20410 Frederick Rd.
Germantown, Maryland 20874
September - December
10am - 7pm (6pm after DST)
Get it while it lasts, 2003 may be the last season for Cider Barrel!
The Cider Barrel produces what many consider to be the best apple cider in Maryland. Located in a huge red, white, and blue barrel along the southbound side of Frederick Rd. (Route 355) in Germantown, Maryland just south of Route 118, the Cider Barrel has been selling cider, pickles, jams, apple products, and fresh produce since the 1920s.
In the early 1920s a man named Andrew Baker built the store, but he went broke during the stock market crash and sold it to Martha Cross. In the days before chain-motels and the busy interstates, the Cider Barrel also had a restaurant and tourist cottages. Martha Cross retired in 1946, and her son Bill Cross took over. In 1996, Bill Cross made a deal with apple farmer Gene Bollinger to join forces and use fruit from his Gateway Apple Orchard in Thurmont, Maryland. The two jointly own the Cider Barrel.
The Cider Barrel opens the season in September, selling its wares until early December. The apples are trucked to Germantown in 25-bushel crates, and are pressed on site. Any leftover pulp is sold as cattle feed.
The store fronts a 17-acre plot that has been a trailer park (The Cider Barrel Mobile Home Court) since the 1950s. In autumn of 2002, the land (including the Cider Barrel store) was sold for $7 million to be developed into apartments. The residents of the trailer park were understandably upset, losing inexpensive housing in a relatively upscale and convenient area. The Cider Barrel store, being an historic landmark, will not be moved or altered, and it will continue to operate under Bill Cross and Gene Bollinger until the end of the 2003 cider season. Beyond that, the decision to continue operation of the Cider Barrel rests with the development company that purchased the land.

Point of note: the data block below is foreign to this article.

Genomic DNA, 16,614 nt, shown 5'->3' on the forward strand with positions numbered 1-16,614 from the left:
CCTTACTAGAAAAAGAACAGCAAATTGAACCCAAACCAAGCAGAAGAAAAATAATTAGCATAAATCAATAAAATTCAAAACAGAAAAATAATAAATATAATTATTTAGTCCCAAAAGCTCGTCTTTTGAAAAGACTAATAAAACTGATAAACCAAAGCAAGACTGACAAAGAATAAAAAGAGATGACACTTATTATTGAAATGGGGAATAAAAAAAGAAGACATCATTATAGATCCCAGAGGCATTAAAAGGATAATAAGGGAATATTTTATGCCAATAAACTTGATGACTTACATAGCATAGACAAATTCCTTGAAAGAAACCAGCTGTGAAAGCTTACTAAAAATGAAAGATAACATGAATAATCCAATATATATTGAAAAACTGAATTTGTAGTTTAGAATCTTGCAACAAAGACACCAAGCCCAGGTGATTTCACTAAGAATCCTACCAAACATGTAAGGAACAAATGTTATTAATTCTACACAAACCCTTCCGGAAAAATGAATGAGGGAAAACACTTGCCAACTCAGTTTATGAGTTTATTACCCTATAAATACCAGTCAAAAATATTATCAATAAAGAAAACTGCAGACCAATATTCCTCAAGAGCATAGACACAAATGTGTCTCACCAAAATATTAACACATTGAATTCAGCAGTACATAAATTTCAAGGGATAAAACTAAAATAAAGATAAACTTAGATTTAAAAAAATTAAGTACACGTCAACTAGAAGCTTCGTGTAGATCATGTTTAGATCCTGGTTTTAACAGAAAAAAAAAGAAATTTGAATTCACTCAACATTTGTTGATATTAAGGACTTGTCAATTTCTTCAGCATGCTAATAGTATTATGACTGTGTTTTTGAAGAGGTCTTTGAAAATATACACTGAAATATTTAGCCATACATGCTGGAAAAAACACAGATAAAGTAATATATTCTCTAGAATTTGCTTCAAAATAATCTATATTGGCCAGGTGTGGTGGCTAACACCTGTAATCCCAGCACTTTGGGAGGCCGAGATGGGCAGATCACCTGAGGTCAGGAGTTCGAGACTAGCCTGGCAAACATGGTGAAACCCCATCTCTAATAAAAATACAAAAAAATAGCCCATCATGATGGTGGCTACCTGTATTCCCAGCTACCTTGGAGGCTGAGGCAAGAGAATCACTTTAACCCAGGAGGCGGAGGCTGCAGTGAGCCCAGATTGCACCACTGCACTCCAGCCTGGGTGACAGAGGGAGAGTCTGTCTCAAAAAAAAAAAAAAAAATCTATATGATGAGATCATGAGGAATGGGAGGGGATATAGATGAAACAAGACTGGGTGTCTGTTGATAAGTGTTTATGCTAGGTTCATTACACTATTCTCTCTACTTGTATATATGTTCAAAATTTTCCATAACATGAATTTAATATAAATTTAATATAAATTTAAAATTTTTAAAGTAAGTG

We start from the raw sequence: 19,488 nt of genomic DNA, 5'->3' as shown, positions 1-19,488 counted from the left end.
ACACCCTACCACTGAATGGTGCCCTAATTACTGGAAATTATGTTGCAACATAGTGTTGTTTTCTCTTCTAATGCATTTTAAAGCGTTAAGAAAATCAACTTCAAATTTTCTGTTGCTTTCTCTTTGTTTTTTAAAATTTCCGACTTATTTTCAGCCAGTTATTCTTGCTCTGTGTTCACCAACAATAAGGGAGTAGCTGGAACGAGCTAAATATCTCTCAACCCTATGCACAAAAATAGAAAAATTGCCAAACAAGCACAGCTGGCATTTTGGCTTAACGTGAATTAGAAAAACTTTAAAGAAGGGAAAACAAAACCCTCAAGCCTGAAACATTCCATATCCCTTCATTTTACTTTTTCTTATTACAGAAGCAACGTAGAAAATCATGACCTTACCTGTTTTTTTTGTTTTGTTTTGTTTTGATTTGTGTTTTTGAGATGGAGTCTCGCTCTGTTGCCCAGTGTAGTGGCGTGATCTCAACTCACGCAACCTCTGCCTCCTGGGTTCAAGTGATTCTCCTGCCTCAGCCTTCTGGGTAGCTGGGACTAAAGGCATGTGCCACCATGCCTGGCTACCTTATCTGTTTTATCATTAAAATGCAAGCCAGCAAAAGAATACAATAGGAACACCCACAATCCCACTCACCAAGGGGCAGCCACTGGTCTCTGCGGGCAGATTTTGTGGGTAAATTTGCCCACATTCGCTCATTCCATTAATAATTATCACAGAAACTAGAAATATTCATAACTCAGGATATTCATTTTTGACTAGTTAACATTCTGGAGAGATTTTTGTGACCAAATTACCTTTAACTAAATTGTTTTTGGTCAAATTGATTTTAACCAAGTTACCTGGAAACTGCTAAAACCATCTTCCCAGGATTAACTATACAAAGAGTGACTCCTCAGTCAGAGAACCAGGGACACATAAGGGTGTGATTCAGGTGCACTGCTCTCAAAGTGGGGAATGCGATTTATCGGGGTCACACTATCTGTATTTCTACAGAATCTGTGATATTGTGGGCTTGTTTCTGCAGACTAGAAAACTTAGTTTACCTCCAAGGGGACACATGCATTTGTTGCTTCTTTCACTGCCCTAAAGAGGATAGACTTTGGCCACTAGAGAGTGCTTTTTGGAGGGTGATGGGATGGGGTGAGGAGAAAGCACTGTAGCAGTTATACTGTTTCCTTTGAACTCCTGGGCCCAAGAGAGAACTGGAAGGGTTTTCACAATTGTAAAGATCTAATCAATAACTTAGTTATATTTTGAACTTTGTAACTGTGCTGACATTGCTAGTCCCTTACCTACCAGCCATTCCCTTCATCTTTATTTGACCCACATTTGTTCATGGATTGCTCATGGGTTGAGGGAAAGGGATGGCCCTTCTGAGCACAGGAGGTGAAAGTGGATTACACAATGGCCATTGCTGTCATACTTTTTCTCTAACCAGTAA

On a personal note...
Every time I go to buy cider the same clerk, an older lady with bright red hair and brighter red lipstick, greets me. I always expect her to remember me because I always remember her so vividly. She never does, always giving me the same talk about the cider, "Treat it like milk, keep it cold." Given the amount of customers they have, there is no reason for her to know me, I buy relatively little cider compared to those who come from out of state and buy many gallons to freeze.
I feel bad for the folks in the trailer park -- this is an expensive county to live in, and the few nearby trailer parks are full to capacity. I also feel a little bit betrayed by the Cider Barrel business. Although money is quite a motivating factor, I am surprised that more effort wasn't made to ensure the continued operation of this well-loved store. Hopefully, given it's popularity, the Cider Barrel will continue on for years with the same quality products it has sold for decades.
Update, Fall 2004
The trailer park surrounding the Cider Barrel is gone, and they took all the beautiful old tall trees down with it. The Cider Barrel now sits in the ugliest empty lot ever. It's very sad. The lot will soon be filled with townhouses and apartments, with inevitable street names like Cider Way, Apple Core Lane, and Barrel Road. The Cider Barrel building itself still stands. It was supposed to open for the 2003 fall season, but sadly it never did. It's being rebuilt, repainted, and otherwise refurbished, but I fear it will only serve as the cute entrance to the neighbourhood rather than ever selling cider again.